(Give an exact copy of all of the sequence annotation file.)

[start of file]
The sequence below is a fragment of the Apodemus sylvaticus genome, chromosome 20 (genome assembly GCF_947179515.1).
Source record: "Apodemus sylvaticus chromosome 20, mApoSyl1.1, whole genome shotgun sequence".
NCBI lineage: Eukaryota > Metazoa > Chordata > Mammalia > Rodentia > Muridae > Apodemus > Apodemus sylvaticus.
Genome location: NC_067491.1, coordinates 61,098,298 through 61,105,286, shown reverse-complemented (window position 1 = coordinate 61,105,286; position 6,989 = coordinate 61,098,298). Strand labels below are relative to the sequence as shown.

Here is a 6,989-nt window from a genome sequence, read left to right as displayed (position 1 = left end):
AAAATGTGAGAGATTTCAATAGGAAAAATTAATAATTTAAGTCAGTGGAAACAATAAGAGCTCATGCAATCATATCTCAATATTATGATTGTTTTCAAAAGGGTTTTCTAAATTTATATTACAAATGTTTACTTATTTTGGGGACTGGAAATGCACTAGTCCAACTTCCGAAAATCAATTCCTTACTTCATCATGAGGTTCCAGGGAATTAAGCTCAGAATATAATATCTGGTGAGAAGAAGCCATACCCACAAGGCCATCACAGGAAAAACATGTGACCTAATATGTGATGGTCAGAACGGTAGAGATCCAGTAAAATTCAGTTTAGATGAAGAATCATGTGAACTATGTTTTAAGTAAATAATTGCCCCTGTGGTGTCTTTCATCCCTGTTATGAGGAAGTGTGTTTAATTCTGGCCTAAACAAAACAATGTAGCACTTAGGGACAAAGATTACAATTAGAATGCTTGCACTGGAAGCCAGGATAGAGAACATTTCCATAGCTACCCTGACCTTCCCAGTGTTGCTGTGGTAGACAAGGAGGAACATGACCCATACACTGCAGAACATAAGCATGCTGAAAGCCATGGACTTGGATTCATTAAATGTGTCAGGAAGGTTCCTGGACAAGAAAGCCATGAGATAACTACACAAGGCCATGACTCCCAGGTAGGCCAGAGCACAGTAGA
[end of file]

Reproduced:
The sequence below is a fragment of the Apodemus sylvaticus genome, chromosome 20 (genome assembly GCF_947179515.1).
Source record: "Apodemus sylvaticus chromosome 20, mApoSyl1.1, whole genome shotgun sequence".
NCBI lineage: Eukaryota > Metazoa > Chordata > Mammalia > Rodentia > Muridae > Apodemus > Apodemus sylvaticus.
Genome location: NC_067491.1, coordinates 61,098,298 through 61,105,286, shown reverse-complemented (window position 1 = coordinate 61,105,286; position 6,989 = coordinate 61,098,298). Strand labels below are relative to the sequence as shown.

Here is a 6,989-nt window from a genome sequence, read left to right as displayed (position 1 = left end):
AAAATGTGAGAGATTTCAATAGGAAAAATTAATAATTTAAGTCAGTGGAAACAATAAGAGCTCATGCAATCATATCTCAATATTATGATTGTTTTCAAAAGGGTTTTCTAAATTTATATTACAAATGTTTACTTATTTTGGGGACTGGAAATGCACTAGTCCAACTTCCGAAAATCAATTCCTTACTTCATCATGAGGTTCCAGGGAATTAAGCTCAGAATATAATATCTGGTGAGAAGAAGCCATACCCACAAGGCCATCACAGGAAAAACATGTGACCTAATATGTGATGGTCAGAACGGTAGAGATCCAGTAAAATTCAGTTTAGATGAAGAATCATGTGAACTATGTTTTAAGTAAATAATTGCCCCTGTGGTGTCTTTCATCCCTGTTATGAGGAAGTGTGTTTAATTCTGGCCTAAACAAAACAATGTAGCACTTAGGGACAAAGATTACAATTAGAATGCTTGCACTGGAAGCCAGGATAGAGAACATTTCCATAGCTACCCTGACCTTCCCAGTGTTGCTGTGGTAGACAAGGAGGAACATGACCCATACACTGCAGAACATAAGCATGCTGAAAGCCATGGACTTGGATTCATTAAATGTGTCAGGAAGGTTCCTGGACAAGAAAGCCATGAGATAACTACACAAGGCCATGACTCCCAGGTAGGCCAGAGCACAGTAGA